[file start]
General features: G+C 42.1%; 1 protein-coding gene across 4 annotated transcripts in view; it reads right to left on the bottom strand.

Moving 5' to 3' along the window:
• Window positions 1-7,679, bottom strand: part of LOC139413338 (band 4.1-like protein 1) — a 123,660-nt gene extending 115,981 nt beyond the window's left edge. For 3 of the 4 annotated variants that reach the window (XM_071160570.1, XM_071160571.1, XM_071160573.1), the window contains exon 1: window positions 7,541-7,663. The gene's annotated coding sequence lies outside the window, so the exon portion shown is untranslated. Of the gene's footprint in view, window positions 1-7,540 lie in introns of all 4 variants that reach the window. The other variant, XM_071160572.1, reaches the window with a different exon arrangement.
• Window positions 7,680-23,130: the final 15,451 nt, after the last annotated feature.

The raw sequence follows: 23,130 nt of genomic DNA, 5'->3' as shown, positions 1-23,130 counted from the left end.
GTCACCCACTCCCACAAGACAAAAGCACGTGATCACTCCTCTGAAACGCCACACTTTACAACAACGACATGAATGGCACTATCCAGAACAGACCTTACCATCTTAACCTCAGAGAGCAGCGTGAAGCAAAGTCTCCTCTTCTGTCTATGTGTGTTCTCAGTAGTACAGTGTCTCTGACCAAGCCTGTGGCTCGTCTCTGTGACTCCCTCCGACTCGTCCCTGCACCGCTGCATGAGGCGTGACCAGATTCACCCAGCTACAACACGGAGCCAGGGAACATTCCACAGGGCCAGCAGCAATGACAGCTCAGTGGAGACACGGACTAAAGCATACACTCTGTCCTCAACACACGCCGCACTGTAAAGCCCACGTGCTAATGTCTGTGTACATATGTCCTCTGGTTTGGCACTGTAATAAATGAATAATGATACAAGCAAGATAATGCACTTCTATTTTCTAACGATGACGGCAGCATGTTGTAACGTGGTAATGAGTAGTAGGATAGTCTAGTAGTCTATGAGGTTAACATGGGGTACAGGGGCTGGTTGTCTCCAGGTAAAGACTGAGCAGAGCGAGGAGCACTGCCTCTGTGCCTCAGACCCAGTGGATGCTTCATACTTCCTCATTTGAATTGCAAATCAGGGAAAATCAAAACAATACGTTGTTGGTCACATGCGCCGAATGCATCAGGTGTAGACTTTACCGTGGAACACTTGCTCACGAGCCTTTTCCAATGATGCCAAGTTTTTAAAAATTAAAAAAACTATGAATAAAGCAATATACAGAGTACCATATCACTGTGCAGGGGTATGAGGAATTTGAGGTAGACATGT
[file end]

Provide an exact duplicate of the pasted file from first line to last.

General features: G+C 42.1%; 1 protein-coding gene across 4 annotated transcripts in view; it reads right to left on the bottom strand.

Moving 5' to 3' along the window:
• Window positions 1-7,679, bottom strand: part of LOC139413338 (band 4.1-like protein 1) — a 123,660-nt gene extending 115,981 nt beyond the window's left edge. For 3 of the 4 annotated variants that reach the window (XM_071160570.1, XM_071160571.1, XM_071160573.1), the window contains exon 1: window positions 7,541-7,663. The gene's annotated coding sequence lies outside the window, so the exon portion shown is untranslated. Of the gene's footprint in view, window positions 1-7,540 lie in introns of all 4 variants that reach the window. The other variant, XM_071160572.1, reaches the window with a different exon arrangement.
• Window positions 7,680-23,130: the final 15,451 nt, after the last annotated feature.

The raw sequence follows: 23,130 nt of genomic DNA, 5'->3' as shown, positions 1-23,130 counted from the left end.
GTCACCCACTCCCACAAGACAAAAGCACGTGATCACTCCTCTGAAACGCCACACTTTACAACAACGACATGAATGGCACTATCCAGAACAGACCTTACCATCTTAACCTCAGAGAGCAGCGTGAAGCAAAGTCTCCTCTTCTGTCTATGTGTGTTCTCAGTAGTACAGTGTCTCTGACCAAGCCTGTGGCTCGTCTCTGTGACTCCCTCCGACTCGTCCCTGCACCGCTGCATGAGGCGTGACCAGATTCACCCAGCTACAACACGGAGCCAGGGAACATTCCACAGGGCCAGCAGCAATGACAGCTCAGTGGAGACACGGACTAAAGCATACACTCTGTCCTCAACACACGCCGCACTGTAAAGCCCACGTGCTAATGTCTGTGTACATATGTCCTCTGGTTTGGCACTGTAATAAATGAATAATGATACAAGCAAGATAATGCACTTCTATTTTCTAACGATGACGGCAGCATGTTGTAACGTGGTAATGAGTAGTAGGATAGTCTAGTAGTCTATGAGGTTAACATGGGGTACAGGGGCTGGTTGTCTCCAGGTAAAGACTGAGCAGAGCGAGGAGCACTGCCTCTGTGCCTCAGACCCAGTGGATGCTTCATACTTCCTCATTTGAATTGCAAATCAGGGAAAATCAAAACAATACGTTGTTGGTCACATGCGCCGAATGCATCAGGTGTAGACTTTACCGTGGAACACTTGCTCACGAGCCTTTTCCAATGATGCCAAGTTTTTAAAAATTAAAAAAACTATGAATAAAGCAATATACAGAGTACCATATCACTGTGCAGGGGTATGAGGAATTTGAGGTAGACATGT